- Different requirements for staff where Dignis works with lower-educated staff while Lentis staff have a higher education and are more specialized
- Staff with different collective labor agreements
Many mergers in the Dutch healthcare sector have been unraveled in the last few years as potential advantages have been difficult to realize and complexity costs have increased. However, there are still many companies (typically traditional not-for-profit) that need to make a thorough analysis of their overall portfolio.
Further consolidation in the veterinary sector
In the update of 17 August 2022 we gave an overview of the Dutch veterinary care sector and the increasing role of private equity in the ongoing consolidation of the sector. One year ago the two largest Dutch chains (Evidensa and Anicura) were owned by Swedish P/E companies. UK-based veterinary operator VetPartners is now rapidly catching up the Swedish chains through two acquisitions of smaller Dutch-owned chains. Earlier this year, VetPartners acquired DierenDoctors with fourteen locations, and it recently acquired Dierenartsen Groep Nederland (DGN) with 33 locations (deal valued at €70-80 million).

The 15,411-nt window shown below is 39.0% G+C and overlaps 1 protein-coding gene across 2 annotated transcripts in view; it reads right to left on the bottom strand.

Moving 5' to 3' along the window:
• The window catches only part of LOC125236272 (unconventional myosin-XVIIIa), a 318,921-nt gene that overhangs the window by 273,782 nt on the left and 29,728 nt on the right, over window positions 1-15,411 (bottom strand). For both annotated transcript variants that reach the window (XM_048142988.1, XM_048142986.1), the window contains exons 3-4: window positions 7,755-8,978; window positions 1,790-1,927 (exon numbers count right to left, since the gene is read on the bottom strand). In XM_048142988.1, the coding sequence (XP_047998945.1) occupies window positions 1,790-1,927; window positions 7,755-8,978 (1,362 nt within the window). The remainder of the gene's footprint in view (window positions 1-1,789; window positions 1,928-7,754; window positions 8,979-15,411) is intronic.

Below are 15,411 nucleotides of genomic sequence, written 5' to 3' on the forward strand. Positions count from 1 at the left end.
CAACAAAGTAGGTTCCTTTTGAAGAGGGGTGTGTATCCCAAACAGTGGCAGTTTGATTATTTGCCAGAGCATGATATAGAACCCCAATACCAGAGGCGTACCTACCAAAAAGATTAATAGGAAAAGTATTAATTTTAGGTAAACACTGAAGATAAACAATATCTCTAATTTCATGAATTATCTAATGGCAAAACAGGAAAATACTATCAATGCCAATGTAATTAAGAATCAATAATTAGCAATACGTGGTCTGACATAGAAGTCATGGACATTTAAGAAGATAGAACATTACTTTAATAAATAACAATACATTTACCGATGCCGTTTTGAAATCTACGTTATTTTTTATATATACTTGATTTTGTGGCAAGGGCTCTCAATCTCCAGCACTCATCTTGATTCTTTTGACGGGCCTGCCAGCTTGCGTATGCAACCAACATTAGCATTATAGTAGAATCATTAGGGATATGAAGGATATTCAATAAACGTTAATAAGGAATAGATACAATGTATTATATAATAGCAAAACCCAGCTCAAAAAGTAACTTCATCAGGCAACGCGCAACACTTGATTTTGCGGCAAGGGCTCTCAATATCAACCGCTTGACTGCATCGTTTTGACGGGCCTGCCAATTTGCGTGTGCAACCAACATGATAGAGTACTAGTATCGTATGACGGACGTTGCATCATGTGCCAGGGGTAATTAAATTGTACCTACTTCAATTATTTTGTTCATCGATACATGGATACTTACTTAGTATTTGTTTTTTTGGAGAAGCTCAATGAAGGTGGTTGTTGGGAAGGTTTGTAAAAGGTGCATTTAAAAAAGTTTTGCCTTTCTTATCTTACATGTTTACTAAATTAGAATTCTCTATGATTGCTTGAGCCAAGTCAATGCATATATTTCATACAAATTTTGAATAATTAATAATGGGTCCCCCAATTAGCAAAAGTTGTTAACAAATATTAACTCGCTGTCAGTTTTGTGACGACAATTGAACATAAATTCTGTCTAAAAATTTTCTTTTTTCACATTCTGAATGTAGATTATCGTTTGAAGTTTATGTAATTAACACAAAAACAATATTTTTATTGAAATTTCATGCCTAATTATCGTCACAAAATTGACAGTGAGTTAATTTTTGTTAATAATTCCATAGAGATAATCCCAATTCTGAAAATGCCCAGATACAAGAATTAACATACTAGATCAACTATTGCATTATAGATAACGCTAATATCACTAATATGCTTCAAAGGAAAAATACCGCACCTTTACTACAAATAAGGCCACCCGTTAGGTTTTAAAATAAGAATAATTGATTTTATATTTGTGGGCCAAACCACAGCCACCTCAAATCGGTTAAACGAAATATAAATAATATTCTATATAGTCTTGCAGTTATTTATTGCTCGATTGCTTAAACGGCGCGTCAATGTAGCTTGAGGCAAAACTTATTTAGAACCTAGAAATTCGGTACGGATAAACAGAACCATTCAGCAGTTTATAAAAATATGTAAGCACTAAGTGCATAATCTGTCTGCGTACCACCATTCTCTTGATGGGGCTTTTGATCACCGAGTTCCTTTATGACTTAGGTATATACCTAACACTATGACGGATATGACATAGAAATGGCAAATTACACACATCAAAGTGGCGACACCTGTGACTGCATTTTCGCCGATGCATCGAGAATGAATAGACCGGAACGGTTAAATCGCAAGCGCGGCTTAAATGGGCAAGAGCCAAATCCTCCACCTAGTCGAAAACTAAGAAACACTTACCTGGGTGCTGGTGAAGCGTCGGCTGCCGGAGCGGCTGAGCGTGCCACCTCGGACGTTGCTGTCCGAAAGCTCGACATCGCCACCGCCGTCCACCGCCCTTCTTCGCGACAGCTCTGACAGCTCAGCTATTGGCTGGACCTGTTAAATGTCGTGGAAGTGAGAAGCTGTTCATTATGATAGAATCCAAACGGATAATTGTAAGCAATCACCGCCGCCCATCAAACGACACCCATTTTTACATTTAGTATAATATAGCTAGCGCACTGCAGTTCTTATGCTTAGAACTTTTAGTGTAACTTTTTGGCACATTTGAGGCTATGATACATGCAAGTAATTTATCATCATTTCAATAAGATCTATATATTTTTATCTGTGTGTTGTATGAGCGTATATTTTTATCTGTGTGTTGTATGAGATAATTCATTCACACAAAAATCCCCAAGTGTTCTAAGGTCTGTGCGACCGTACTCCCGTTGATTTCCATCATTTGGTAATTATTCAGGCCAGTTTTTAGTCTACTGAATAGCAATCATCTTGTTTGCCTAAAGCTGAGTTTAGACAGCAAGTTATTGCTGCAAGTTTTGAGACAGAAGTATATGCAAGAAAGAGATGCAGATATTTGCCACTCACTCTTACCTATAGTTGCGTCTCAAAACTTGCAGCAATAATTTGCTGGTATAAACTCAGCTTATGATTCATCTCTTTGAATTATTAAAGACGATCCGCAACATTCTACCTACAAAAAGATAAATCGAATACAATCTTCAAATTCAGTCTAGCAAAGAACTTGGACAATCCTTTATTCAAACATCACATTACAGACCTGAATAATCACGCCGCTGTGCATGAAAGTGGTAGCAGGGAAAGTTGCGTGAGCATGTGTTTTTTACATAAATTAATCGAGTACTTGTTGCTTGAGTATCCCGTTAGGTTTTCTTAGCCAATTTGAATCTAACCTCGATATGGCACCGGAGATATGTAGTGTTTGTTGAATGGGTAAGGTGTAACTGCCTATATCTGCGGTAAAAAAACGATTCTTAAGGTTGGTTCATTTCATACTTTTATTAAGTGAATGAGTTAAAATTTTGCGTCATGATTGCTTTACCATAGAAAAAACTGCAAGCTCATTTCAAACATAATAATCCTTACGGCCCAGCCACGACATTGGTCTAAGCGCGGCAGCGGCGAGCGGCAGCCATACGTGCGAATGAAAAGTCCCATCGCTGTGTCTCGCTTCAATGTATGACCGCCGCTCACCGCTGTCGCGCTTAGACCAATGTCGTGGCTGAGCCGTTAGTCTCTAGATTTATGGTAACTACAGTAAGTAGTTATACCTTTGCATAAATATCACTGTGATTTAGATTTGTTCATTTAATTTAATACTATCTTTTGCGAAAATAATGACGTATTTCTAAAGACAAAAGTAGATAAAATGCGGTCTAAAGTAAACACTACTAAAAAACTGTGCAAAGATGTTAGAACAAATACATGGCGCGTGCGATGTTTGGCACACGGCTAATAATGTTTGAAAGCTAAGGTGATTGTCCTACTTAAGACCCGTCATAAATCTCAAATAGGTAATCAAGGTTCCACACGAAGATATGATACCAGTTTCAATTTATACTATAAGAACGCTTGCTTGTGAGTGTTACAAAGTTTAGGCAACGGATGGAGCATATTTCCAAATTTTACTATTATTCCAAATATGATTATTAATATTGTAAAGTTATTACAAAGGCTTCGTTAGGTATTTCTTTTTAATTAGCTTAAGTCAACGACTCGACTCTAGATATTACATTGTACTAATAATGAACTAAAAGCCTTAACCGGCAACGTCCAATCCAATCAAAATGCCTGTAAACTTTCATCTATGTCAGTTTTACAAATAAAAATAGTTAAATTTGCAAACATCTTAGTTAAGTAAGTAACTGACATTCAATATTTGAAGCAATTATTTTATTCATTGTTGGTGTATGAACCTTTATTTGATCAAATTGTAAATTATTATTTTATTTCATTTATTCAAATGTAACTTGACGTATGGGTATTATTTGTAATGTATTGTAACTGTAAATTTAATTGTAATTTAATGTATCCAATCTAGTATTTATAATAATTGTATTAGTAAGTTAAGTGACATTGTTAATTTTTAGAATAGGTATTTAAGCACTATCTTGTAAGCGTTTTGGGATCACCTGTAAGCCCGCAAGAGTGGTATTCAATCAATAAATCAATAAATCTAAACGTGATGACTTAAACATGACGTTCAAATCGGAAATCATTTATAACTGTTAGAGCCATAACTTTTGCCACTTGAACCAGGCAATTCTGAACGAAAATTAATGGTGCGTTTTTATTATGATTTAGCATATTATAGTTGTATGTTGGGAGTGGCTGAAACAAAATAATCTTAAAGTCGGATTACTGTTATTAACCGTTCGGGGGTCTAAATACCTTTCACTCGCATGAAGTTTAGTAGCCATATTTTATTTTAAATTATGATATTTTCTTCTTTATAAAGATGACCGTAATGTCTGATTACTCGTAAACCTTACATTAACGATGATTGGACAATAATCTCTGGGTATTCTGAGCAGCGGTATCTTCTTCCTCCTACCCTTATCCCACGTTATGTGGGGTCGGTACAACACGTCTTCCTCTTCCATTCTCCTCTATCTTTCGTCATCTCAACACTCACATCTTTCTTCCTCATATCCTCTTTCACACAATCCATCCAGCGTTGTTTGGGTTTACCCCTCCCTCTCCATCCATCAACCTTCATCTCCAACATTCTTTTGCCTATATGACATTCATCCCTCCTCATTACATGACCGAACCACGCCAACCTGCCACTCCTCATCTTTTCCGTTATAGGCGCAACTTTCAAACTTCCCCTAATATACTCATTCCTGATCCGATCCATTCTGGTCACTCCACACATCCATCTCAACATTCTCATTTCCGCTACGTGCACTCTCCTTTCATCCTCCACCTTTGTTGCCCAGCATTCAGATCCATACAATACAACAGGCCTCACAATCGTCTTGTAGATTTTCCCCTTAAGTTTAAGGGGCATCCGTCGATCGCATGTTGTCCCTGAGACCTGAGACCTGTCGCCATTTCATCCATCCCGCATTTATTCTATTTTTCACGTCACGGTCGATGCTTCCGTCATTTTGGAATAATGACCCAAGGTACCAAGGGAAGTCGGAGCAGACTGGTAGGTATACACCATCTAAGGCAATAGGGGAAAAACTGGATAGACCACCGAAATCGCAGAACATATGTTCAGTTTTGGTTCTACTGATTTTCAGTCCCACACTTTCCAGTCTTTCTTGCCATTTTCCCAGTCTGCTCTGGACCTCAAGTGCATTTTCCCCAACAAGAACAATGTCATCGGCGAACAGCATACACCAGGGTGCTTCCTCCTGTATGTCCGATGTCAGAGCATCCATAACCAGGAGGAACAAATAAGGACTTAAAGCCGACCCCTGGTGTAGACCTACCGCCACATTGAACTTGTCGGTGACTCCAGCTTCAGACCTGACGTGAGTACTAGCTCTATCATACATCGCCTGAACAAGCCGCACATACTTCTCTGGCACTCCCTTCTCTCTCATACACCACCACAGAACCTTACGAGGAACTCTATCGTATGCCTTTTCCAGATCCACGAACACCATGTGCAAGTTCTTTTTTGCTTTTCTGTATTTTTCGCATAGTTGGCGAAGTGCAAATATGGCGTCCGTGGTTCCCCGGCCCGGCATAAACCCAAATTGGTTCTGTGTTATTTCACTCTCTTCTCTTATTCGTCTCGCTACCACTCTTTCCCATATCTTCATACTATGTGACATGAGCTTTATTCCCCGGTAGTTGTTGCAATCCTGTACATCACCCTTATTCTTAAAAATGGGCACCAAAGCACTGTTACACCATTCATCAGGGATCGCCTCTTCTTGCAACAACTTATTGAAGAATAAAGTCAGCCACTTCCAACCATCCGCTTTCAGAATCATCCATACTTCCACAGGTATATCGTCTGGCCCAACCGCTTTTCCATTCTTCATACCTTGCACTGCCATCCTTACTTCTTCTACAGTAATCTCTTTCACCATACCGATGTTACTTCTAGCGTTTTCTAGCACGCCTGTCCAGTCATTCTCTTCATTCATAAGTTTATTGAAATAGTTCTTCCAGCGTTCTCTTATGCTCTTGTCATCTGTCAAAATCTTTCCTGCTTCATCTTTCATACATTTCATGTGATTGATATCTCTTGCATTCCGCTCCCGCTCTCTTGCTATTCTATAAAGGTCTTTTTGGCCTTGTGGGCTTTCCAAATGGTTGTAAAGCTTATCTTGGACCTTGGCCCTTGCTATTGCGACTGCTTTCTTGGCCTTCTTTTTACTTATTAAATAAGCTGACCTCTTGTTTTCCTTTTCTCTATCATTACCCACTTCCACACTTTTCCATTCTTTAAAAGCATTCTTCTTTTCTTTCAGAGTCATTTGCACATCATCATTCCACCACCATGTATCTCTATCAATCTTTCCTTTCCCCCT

It can be expected that P/E-based consolidation in the sector will continue as the Dutch market is very attractive:
- Strong economy where ownership of pets is high, and owners are willing to pay for healthcare for pets
- Free price-setting with limited regulations and no strong buyer such as an insurance company specialized in healthcare for pets